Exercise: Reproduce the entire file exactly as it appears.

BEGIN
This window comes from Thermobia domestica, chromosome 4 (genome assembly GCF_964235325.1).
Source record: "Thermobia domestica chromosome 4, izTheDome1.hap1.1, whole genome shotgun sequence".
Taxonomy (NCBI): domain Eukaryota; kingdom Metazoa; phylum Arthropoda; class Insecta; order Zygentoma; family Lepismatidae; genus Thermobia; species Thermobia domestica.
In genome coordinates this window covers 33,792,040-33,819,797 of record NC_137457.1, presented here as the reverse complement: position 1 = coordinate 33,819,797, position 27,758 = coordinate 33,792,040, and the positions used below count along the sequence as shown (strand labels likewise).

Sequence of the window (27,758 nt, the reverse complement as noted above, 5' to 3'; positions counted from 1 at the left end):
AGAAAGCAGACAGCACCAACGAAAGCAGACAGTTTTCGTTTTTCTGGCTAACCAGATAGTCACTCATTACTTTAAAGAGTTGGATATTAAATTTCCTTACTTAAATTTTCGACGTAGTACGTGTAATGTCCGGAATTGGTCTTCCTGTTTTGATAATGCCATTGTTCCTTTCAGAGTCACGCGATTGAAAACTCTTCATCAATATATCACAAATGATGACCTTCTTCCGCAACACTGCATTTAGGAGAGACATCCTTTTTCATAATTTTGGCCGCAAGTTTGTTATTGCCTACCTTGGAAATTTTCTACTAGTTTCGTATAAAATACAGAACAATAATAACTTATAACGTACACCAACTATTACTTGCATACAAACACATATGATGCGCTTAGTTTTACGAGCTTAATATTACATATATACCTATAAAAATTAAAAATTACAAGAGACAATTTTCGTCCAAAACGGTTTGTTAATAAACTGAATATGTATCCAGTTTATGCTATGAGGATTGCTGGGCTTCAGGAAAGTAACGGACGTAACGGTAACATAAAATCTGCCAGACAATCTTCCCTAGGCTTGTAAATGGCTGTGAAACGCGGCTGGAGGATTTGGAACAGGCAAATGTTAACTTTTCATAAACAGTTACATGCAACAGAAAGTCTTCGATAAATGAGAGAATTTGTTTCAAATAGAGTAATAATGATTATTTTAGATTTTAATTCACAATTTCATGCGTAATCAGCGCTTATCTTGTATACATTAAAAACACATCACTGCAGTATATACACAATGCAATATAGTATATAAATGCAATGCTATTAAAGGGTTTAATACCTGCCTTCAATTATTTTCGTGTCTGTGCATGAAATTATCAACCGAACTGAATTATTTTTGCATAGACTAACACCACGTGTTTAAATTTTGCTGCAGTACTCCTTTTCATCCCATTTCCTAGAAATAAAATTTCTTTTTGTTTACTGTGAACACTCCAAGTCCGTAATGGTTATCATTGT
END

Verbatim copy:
This window comes from Thermobia domestica, chromosome 4 (genome assembly GCF_964235325.1).
Source record: "Thermobia domestica chromosome 4, izTheDome1.hap1.1, whole genome shotgun sequence".
Taxonomy (NCBI): domain Eukaryota; kingdom Metazoa; phylum Arthropoda; class Insecta; order Zygentoma; family Lepismatidae; genus Thermobia; species Thermobia domestica.
In genome coordinates this window covers 33,792,040-33,819,797 of record NC_137457.1, presented here as the reverse complement: position 1 = coordinate 33,819,797, position 27,758 = coordinate 33,792,040, and the positions used below count along the sequence as shown (strand labels likewise).

Sequence of the window (27,758 nt, the reverse complement as noted above, 5' to 3'; positions counted from 1 at the left end):
AGAAAGCAGACAGCACCAACGAAAGCAGACAGTTTTCGTTTTTCTGGCTAACCAGATAGTCACTCATTACTTTAAAGAGTTGGATATTAAATTTCCTTACTTAAATTTTCGACGTAGTACGTGTAATGTCCGGAATTGGTCTTCCTGTTTTGATAATGCCATTGTTCCTTTCAGAGTCACGCGATTGAAAACTCTTCATCAATATATCACAAATGATGACCTTCTTCCGCAACACTGCATTTAGGAGAGACATCCTTTTTCATAATTTTGGCCGCAAGTTTGTTATTGCCTACCTTGGAAATTTTCTACTAGTTTCGTATAAAATACAGAACAATAATAACTTATAACGTACACCAACTATTACTTGCATACAAACACATATGATGCGCTTAGTTTTACGAGCTTAATATTACATATATACCTATAAAAATTAAAAATTACAAGAGACAATTTTCGTCCAAAACGGTTTGTTAATAAACTGAATATGTATCCAGTTTATGCTATGAGGATTGCTGGGCTTCAGGAAAGTAACGGACGTAACGGTAACATAAAATCTGCCAGACAATCTTCCCTAGGCTTGTAAATGGCTGTGAAACGCGGCTGGAGGATTTGGAACAGGCAAATGTTAACTTTTCATAAACAGTTACATGCAACAGAAAGTCTTCGATAAATGAGAGAATTTGTTTCAAATAGAGTAATAATGATTATTTTAGATTTTAATTCACAATTTCATGCGTAATCAGCGCTTATCTTGTATACATTAAAAACACATCACTGCAGTATATACACAATGCAATATAGTATATAAATGCAATGCTATTAAAGGGTTTAATACCTGCCTTCAATTATTTTCGTGTCTGTGCATGAAATTATCAACCGAACTGAATTATTTTTGCATAGACTAACACCACGTGTTTAAATTTTGCTGCAGTACTCCTTTTCATCCCATTTCCTAGAAATAAAATTTCTTTTTGTTTACTGTGAACACTCCAAGTCCGTAATGGTTATCATTGT